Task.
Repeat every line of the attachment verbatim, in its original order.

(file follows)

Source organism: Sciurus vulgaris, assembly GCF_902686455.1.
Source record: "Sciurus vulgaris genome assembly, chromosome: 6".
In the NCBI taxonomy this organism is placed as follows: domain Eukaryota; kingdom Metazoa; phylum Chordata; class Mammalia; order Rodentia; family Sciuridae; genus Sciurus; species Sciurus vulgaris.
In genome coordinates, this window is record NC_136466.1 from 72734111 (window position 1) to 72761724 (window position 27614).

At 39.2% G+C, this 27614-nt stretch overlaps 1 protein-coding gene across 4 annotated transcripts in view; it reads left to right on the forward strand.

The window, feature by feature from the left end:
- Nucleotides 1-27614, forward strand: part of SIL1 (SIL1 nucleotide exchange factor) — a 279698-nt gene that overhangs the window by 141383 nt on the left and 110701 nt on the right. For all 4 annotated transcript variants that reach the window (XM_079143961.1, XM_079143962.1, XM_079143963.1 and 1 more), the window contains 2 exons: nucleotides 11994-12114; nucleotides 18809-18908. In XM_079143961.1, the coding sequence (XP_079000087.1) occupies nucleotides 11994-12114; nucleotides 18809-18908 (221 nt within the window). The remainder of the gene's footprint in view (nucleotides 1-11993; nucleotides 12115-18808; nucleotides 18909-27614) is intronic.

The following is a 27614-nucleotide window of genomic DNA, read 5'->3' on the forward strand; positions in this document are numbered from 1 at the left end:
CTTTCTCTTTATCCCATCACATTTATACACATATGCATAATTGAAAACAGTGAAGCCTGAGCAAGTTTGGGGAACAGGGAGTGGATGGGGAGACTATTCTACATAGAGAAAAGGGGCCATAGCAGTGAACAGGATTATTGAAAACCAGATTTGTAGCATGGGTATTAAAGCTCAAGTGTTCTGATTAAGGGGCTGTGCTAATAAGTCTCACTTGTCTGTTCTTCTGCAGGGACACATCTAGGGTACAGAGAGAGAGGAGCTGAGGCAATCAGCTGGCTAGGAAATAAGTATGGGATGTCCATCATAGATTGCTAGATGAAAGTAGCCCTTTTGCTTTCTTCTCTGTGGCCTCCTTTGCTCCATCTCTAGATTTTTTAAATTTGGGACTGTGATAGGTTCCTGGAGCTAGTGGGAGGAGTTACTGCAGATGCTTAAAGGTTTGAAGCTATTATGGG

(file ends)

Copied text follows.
Source organism: Sciurus vulgaris, assembly GCF_902686455.1.
Source record: "Sciurus vulgaris genome assembly, chromosome: 6".
In the NCBI taxonomy this organism is placed as follows: domain Eukaryota; kingdom Metazoa; phylum Chordata; class Mammalia; order Rodentia; family Sciuridae; genus Sciurus; species Sciurus vulgaris.
In genome coordinates, this window is record NC_136466.1 from 72734111 (window position 1) to 72761724 (window position 27614).

At 39.2% G+C, this 27614-nt stretch overlaps 1 protein-coding gene across 4 annotated transcripts in view; it reads left to right on the forward strand.

The window, feature by feature from the left end:
- Nucleotides 1-27614, forward strand: part of SIL1 (SIL1 nucleotide exchange factor) — a 279698-nt gene that overhangs the window by 141383 nt on the left and 110701 nt on the right. For all 4 annotated transcript variants that reach the window (XM_079143961.1, XM_079143962.1, XM_079143963.1 and 1 more), the window contains 2 exons: nucleotides 11994-12114; nucleotides 18809-18908. In XM_079143961.1, the coding sequence (XP_079000087.1) occupies nucleotides 11994-12114; nucleotides 18809-18908 (221 nt within the window). The remainder of the gene's footprint in view (nucleotides 1-11993; nucleotides 12115-18808; nucleotides 18909-27614) is intronic.

The following is a 27614-nucleotide window of genomic DNA, read 5'->3' on the forward strand; positions in this document are numbered from 1 at the left end:
CTTTCTCTTTATCCCATCACATTTATACACATATGCATAATTGAAAACAGTGAAGCCTGAGCAAGTTTGGGGAACAGGGAGTGGATGGGGAGACTATTCTACATAGAGAAAAGGGGCCATAGCAGTGAACAGGATTATTGAAAACCAGATTTGTAGCATGGGTATTAAAGCTCAAGTGTTCTGATTAAGGGGCTGTGCTAATAAGTCTCACTTGTCTGTTCTTCTGCAGGGACACATCTAGGGTACAGAGAGAGAGGAGCTGAGGCAATCAGCTGGCTAGGAAATAAGTATGGGATGTCCATCATAGATTGCTAGATGAAAGTAGCCCTTTTGCTTTCTTCTCTGTGGCCTCCTTTGCTCCATCTCTAGATTTTTTAAATTTGGGACTGTGATAGGTTCCTGGAGCTAGTGGGAGGAGTTACTGCAGATGCTTAAAGGTTTGAAGCTATTATGGG